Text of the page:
Climate and Resilience Impact Evaluation Window: Experimental Evidence from Several Countries

Last registered on June 20, 2022

Pre-Trial

Trial Information

General Information

Title
Climate and Resilience Impact Evaluation Window: Experimental Evidence from Several Countries
RCT ID
AEARCTR-0006851
Initial registration date
December 09, 2020

Initial registration date is when the trial was registered.

It corresponds to when the registration was submitted to the Registry to be reviewed for publication.

First published
December 10, 2020, 12:25 PM EST

First published corresponds to when the trial was first made public on the Registry after being reviewed.

Last updated
June 20, 2022, 8:39 AM EDT

Last updated is the most recent time when changes to the trial's registration were published.

Locations

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Primary Investigator

Affiliation
World Bank

Other Primary Investigator(s)

PI Affiliation
World Bank, DIME
PI Affiliation
World Bank, DIME
PI Affiliation
World Bank, DIME
PI Affiliation
World Bank, DIME
PI Affiliation
American University
PI Affiliation
World Food Programme, OEV
PI Affiliation
World Food Programme, OEV
PI Affiliation
World Bank, DIME
PI Affiliation
World Bank, DIME
PI Affiliation
World Bank, DIME

Additional Trial Information

Status
On going
Start date
2020-11-30
End date
2025-12-01
Secondary IDs
Prior work
This trial does not extend or rely on any prior RCTs.
Abstract
The concept of resilience has gained attention because it recognises the importance of addressing shorter-term humanitarian needs while simultaneously supporting communities to face future crises induced by climate change, conflict, and other factors. Many institutions, including the World Food Programme (WFP), have increasingly used the concept as a basis for their programming. WFP's integrated packages of interventions aim to improve food security and nutrition by smoothing food consumption in the short-term, while supporting livelihoods and addressing barriers to development (e.g., better climate information, access to markets, education, WASH, etc.) in the long-term. While all programme activities are potentially important for building resilience, livelihood activities are clearly connected to both immediate and future wellbeing. These activities include cash or in-kind transfers to the household and support for creating assets that could benefit the household or the community in the future. Therefore, livelihood activities have the potential to support households in improving and maintaining their wellbeing when facing future shocks and stressors.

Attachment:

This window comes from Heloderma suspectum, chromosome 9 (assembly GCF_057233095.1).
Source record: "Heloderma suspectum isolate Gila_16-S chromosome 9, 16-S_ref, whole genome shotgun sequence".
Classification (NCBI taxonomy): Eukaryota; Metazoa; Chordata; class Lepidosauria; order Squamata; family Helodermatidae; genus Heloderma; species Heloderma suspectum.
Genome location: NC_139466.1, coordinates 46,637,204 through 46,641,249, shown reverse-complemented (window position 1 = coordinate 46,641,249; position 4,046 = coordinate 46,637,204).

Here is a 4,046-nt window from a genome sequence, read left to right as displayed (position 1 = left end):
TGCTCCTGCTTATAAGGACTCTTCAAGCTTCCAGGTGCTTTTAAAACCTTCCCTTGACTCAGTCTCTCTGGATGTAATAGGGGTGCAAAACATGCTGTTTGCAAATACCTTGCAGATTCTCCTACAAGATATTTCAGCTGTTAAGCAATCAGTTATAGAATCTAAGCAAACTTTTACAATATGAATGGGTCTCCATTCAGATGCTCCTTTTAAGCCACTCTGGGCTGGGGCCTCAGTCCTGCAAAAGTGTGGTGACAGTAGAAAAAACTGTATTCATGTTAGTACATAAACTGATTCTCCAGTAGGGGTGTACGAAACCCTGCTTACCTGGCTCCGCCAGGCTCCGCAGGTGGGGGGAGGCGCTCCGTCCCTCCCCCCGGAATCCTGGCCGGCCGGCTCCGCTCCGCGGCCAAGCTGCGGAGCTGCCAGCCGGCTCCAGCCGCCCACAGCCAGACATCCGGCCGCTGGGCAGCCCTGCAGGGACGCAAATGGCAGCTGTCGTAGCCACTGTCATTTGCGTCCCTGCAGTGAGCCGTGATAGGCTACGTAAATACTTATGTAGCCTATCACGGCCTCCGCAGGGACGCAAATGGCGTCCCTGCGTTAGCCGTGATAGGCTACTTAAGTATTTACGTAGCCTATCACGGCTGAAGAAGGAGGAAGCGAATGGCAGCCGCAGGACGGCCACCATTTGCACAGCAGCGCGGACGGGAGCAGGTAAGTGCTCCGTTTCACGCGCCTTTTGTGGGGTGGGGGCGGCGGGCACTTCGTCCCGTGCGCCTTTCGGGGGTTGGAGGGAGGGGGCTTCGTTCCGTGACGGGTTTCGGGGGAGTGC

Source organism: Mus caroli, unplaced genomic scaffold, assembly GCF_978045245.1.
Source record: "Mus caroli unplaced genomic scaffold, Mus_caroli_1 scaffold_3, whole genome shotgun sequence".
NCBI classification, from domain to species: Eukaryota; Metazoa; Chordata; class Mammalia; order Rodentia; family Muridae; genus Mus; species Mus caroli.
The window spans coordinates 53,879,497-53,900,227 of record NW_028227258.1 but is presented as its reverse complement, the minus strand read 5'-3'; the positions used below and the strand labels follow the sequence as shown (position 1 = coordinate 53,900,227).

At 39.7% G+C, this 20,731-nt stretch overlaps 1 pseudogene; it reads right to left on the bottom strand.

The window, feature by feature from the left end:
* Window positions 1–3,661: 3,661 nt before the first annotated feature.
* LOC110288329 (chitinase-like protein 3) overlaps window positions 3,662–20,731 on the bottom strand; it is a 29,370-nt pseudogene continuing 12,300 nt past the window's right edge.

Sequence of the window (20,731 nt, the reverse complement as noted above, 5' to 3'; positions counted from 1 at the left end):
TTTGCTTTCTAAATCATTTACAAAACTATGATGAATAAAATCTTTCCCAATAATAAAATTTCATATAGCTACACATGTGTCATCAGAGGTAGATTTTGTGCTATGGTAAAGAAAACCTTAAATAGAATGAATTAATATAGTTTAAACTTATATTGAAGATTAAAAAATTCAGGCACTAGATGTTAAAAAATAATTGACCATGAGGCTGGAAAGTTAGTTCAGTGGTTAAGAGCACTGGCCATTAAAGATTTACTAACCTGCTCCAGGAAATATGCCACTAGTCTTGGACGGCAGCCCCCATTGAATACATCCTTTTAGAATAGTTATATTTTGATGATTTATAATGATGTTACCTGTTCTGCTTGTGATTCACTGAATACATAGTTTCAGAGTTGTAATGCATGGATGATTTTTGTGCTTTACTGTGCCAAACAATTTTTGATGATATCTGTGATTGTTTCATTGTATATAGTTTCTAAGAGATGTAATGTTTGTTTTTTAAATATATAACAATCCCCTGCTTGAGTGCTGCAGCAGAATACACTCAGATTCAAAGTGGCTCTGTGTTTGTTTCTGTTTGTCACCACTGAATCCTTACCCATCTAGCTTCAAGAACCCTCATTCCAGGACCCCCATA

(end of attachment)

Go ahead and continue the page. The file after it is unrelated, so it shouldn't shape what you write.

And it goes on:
This pre-analysis plan describes policy experiments to estimate the impacts of experimentally varying WFP's activities on resilience as measured by community and household wellbeing. This approach follows others in conceptualizing resilience through changes in wellbeing (Knippenberg et al, 2019, Phadera et al. 2019, Jones and Tanner, 2017; Barrett et al, 2020). We design and run these experiments in the context of livelihoods programs implemented by the World Food Programme (WFP) across 6 countries. Beyond testing the overall impact of livelihood activities on wellbeing, a key ambition of this paper is to investigate whether activities themselves can be timed to accommodate households’ vulnerability to seasonal fluctuations and shocks that are often connected to weather patterns and agricultural cycle. We identify two such mechanisms: adjusting the timing of cash transfers and labor requirements; and/or allowing for re-targeting participants over time to account for changes in vulnerability status.